Breaking With 30 Years Of Traditional Opacity, DOJ Releases FISA Warrant Applications For Surveillance Of Carter Page
from the FOIA-ACHIEVEMENT-UNLOCKED dept
The Trump Administration can claim a historic first, even though it would probably rather not do so. As the result of multiple FOIA lawsuits — whose arguments were strengthened by Trump’s tweets and statements from the House Intelligence community — the DOJ has released a stack of FISA warrant applications. This has never happened in the 30-year existence of the FISA court.
The 412-page document [PDF] (which is actually four warrant applications and their accompanying court orders) detail the FBI’s surveillance of Carter Page, alleged agent of a foreign power. The affidavits detail Page’s connections to Russia, as well as the FBI’s reliance on contested Steele dossier to build its case.
There are a lot of redactions that obscure Page’s ties to Russian government officials, intelligence officers, and business owners, but there’s enough left out in the open to draw some inferences. What’s most interesting about the warrant applications is how often they rebut assertions made by Devin Nunes and his supposedly-damning memo.
Nunes portrayed this investigation as an abuse of surveillance powers to spy on the Trump campaign. Unfortunately for this member of the Intelligence Oversight Committee, the documents make it clear surveillance of Page didn’t begin until after he had left his position as an adviser to Trump.
That doesn’t mean Trump is off the hook in terms of collusion. The documents also refer to other members of Trump’s campaign team “perhaps” being involved with Russian officials and intelligence services during the campaign.
The affidavits also undercut Nunes’ and Trump’s claims the FBI misled the FISA court about the origins of the Steele Dossier. Both claimed the FBI did not disclose the fact this dossier had been funded by Trump’s political opponents. Footnotes attached to the very first warrant request expressly state Steele (“Source #1”) had been hired by to dig up dirt on Trump’s Russian connections by an outside law firm.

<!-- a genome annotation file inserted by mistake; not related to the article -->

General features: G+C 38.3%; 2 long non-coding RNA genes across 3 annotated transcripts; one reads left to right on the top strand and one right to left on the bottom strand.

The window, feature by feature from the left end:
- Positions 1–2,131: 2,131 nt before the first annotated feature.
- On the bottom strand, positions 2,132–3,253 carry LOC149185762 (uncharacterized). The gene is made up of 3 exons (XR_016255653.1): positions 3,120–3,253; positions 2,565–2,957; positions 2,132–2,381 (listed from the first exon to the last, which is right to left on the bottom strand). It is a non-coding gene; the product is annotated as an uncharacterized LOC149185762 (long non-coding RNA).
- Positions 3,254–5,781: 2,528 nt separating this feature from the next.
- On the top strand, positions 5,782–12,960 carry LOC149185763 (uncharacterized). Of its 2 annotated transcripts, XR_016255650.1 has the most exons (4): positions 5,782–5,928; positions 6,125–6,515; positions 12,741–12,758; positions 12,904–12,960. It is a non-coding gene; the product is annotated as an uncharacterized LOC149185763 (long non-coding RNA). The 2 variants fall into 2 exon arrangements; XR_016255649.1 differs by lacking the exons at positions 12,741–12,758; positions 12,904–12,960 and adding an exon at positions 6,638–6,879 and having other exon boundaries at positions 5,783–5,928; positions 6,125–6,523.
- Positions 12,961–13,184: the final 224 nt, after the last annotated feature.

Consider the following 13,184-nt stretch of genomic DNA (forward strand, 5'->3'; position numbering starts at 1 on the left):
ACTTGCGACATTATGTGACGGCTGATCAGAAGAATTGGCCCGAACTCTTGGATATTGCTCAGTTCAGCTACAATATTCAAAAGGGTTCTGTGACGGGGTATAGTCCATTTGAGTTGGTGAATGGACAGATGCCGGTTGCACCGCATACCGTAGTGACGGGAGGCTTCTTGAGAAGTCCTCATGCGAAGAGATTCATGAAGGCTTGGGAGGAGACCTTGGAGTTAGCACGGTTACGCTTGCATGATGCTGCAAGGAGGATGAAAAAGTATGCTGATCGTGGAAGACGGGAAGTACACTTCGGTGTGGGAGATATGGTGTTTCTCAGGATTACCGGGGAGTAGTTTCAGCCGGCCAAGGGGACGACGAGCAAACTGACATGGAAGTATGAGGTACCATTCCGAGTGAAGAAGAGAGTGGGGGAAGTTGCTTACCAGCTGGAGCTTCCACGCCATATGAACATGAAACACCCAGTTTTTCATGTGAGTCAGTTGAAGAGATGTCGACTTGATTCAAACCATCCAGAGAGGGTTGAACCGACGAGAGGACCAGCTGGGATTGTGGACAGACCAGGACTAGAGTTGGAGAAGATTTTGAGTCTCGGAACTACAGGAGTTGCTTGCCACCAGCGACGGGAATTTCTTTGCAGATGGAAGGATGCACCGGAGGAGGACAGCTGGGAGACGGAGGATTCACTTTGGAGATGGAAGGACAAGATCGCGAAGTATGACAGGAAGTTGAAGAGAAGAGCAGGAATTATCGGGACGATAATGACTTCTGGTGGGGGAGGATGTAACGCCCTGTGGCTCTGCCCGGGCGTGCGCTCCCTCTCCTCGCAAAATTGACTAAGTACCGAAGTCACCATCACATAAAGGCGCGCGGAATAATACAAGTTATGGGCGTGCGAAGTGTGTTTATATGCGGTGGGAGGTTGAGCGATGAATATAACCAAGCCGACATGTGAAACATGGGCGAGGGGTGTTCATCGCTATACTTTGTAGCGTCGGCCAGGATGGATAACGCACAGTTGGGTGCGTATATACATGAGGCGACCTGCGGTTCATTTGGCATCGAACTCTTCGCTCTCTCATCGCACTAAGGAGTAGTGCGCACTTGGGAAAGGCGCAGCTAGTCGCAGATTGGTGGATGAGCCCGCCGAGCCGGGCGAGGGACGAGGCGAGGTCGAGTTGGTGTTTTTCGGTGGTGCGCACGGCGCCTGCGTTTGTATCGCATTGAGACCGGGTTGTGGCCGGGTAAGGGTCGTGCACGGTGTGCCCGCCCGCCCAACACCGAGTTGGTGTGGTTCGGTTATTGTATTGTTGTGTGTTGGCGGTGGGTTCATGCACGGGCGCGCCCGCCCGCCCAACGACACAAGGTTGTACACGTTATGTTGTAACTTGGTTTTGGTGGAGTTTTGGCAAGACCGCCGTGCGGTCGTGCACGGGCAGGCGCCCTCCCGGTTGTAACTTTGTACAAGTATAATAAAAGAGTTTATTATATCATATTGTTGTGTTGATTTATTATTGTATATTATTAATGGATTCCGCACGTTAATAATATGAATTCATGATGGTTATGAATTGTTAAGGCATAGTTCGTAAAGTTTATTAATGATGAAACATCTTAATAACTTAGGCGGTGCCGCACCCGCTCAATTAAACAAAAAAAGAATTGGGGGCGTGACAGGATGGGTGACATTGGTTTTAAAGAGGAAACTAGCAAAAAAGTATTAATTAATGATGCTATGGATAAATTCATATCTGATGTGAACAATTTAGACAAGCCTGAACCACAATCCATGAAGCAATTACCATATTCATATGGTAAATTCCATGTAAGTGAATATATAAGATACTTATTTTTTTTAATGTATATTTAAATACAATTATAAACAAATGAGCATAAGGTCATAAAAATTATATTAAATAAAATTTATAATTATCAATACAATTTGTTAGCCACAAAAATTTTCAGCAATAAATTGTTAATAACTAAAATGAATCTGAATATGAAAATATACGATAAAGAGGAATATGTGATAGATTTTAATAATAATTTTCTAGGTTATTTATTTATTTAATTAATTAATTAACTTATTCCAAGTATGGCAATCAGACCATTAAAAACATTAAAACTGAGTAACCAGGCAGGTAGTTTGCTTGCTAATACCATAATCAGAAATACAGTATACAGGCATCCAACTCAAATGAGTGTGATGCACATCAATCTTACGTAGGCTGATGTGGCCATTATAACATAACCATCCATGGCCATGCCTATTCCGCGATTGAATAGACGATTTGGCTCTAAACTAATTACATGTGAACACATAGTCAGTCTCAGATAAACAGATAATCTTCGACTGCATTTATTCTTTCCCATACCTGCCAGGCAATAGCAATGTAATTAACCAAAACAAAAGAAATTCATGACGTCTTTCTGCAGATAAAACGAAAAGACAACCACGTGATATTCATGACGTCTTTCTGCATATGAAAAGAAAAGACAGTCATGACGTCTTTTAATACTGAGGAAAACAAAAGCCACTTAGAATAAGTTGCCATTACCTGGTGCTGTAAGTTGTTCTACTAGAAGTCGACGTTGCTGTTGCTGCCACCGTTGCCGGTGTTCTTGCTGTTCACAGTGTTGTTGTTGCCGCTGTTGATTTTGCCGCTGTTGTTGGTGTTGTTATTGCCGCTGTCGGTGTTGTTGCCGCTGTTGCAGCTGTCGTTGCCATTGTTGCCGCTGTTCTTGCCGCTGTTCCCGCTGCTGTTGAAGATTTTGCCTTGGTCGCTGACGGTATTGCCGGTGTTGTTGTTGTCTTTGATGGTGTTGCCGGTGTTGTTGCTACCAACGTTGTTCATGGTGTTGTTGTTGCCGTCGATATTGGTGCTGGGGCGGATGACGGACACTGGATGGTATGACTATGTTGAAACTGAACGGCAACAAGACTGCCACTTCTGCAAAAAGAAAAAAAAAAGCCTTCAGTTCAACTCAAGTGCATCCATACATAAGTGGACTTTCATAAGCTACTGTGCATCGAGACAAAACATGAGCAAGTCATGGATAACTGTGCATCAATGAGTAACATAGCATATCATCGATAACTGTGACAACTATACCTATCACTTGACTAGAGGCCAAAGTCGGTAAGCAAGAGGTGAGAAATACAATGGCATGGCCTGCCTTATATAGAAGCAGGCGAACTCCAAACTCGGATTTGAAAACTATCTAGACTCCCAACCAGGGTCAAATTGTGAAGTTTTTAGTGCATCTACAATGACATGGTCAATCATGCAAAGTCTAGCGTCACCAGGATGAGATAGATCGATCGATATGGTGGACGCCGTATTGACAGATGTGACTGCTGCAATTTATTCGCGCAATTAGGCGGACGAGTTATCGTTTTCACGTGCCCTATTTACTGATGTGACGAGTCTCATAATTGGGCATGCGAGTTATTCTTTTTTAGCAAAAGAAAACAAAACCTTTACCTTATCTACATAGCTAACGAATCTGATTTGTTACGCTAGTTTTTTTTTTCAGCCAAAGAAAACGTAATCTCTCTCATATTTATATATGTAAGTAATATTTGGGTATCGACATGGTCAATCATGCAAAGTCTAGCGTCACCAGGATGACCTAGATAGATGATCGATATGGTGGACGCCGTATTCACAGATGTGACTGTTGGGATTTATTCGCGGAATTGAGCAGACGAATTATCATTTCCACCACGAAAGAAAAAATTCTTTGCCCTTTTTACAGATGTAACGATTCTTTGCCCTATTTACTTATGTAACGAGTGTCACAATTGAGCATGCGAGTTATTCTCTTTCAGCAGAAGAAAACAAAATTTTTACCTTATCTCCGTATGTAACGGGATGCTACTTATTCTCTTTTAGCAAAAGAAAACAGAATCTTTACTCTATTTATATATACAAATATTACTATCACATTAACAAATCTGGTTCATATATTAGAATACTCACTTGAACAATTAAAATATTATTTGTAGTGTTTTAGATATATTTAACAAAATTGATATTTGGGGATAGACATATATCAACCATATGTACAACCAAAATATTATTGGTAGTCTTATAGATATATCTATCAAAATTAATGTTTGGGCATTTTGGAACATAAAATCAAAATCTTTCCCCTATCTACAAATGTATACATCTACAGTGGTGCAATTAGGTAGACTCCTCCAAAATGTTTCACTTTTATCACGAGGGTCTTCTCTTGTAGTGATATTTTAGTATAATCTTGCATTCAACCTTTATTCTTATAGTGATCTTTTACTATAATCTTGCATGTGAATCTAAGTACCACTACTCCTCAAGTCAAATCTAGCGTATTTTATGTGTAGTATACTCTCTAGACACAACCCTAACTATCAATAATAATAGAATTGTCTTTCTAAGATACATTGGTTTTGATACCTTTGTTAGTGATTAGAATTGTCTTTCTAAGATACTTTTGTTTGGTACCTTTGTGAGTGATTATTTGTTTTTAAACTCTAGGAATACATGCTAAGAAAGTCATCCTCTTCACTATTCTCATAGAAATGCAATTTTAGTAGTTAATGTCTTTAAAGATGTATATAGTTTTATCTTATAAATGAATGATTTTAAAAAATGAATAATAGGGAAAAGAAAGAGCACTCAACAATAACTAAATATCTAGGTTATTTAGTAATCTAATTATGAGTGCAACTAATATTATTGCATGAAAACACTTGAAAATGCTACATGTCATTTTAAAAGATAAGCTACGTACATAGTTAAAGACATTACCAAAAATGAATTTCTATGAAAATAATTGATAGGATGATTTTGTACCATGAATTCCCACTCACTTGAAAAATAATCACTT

Source #1, who now owns a foreign business/financial intelligence firm, was approached by an identified U.S. person, who indicated to Source #1 that a U.S.-base law firm had hired the identified U.S. person to conduct research regarding Candidate #1’s ties to Russia… The identified U.S. person hired Source #1 to conduct this research… The FBI speculates that the identified U.S. person was likely looking for information that could be used to discredit Candidate #1’s campaign.
Unfortunately, a majority of the truly interesting stuff is redacted. We don’t have many details about Page’s involvement with Russian powers or what other criminal acts the FBI suspected he was engaged in. There’s no unredacted discussion of the surveillance tactics deployed or how many non-targets may have been swept up in the FBI’s intercepts. What is left unredacted is only enough to see how many Russian officials Page had access to and how they used him (one instance is left unredacted) to influence Trump’s Russia-directed statements during the election campaign.
Does this mean we’ll see more FISA surveillance applications released in the future? It seems doubtful. There aren’t any others that have received so much public discussion from high-ranking government officials — the very thing that undercut the DOJ’s attempt to Glomar its way out of producing documents. This investigation is different. It has direct ties to the current president — another high-ranking official who couldn’t stop talking about the FISA affidavits the DOJ kept refusing to acknowledge existed. It’s good these have been made public and it may eventually lead to even more transparency from the nation’s most-secretive court. But this has the feel of an anomaly — the byproduct of a highly-anomalous presidency.